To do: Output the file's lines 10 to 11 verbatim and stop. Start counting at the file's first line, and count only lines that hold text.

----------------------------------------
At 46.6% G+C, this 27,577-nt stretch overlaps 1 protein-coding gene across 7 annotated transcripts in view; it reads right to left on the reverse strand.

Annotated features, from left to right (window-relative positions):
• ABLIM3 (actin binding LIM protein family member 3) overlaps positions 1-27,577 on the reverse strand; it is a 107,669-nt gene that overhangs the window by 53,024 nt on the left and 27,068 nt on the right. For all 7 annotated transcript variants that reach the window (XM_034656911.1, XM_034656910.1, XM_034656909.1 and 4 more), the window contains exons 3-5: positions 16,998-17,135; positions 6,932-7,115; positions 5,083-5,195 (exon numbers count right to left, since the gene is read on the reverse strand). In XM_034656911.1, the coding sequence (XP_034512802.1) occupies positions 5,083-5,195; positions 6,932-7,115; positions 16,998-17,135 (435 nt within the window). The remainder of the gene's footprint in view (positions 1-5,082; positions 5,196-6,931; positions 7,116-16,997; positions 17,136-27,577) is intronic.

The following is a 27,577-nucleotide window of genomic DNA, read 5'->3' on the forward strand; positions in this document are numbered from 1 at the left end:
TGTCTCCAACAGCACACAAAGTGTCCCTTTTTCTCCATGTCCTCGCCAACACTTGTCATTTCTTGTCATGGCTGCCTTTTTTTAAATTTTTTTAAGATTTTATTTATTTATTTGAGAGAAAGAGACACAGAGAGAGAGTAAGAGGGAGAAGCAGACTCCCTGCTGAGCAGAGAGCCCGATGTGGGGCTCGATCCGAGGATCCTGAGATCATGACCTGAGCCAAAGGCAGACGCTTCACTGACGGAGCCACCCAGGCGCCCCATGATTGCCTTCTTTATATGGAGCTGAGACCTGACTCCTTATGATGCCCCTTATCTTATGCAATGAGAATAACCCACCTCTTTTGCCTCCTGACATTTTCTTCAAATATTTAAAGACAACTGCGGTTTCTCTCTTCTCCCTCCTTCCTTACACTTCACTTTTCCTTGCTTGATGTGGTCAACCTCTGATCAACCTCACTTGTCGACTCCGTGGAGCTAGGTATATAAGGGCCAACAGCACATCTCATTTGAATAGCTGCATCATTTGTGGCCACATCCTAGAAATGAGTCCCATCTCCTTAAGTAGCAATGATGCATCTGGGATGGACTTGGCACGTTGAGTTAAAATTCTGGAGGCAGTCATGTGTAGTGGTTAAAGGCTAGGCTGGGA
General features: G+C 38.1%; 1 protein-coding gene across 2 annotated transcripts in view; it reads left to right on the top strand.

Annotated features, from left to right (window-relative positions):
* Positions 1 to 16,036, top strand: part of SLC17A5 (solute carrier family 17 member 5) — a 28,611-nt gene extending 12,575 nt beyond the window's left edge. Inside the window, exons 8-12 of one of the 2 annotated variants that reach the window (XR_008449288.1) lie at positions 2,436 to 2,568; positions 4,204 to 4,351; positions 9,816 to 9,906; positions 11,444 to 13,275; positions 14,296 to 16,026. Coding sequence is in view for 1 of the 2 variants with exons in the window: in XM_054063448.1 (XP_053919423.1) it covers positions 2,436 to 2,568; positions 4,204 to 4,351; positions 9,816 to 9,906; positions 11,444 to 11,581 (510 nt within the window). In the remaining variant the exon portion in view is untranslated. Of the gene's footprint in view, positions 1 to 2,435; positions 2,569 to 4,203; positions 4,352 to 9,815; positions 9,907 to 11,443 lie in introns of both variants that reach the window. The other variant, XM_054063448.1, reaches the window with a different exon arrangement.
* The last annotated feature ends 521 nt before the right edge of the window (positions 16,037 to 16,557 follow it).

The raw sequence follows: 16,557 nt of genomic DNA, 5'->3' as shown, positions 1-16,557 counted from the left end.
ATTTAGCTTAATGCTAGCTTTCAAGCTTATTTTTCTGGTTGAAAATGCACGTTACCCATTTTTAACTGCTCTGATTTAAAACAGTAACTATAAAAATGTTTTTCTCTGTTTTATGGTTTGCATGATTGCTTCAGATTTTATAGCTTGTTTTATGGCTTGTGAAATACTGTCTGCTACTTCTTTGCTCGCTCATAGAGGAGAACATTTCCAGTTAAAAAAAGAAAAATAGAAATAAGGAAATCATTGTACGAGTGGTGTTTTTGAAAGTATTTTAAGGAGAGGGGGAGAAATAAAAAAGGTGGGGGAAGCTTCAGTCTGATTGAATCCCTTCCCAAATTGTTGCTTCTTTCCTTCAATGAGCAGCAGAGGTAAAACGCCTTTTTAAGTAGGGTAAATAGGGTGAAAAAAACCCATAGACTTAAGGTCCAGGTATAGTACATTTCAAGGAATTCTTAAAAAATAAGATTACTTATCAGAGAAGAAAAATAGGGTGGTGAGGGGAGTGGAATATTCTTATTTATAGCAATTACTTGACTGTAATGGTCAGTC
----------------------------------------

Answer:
The raw sequence follows: 16,557 nt of genomic DNA, 5'->3' as shown, positions 1-16,557 counted from the left end.
ATTTAGCTTAATGCTAGCTTTCAAGCTTATTTTTCTGGTTGAAAATGCACGTTACCCATTTTTAACTGCTCTGATTTAAAACAGTAACTATAAAAATGTTTTTCTCTGTTTTATGGTTTGCATGATTGCTTCAGATTTTATAGCTTGTTTTATGGCTTGTGAAATACTGTCTGCTACTTCTTTGCTCGCTCATAGAGGAGAACATTTCCAGTTAAAAAAAGAAAAATAGAAATAAGGAAATCATTGTACGAGTGGTGTTTTTGAAAGTATTTTAAGGAGAGGGGGAGAAATAAAAAAGGTGGGGGAAGCTTCAGTCTGATTGAATCCCTTCCCAAATTGTTGCTTCTTTCCTTCAATGAGCAGCAGAGGTAAAACGCCTTTTTAAGTAGGGTAAATAGGGTGAAAAAAACCCATAGACTTAAGGTCCAGGTATAGTACATTTCAAGGAATTCTTAAAAAATAAGATTACTTATCAGAGAAGAAAAATAGGGTGGTGAGGGGAGTGGAATATTCTTATTTATAGCAATTACTTGACTGTAATGGTCAGTC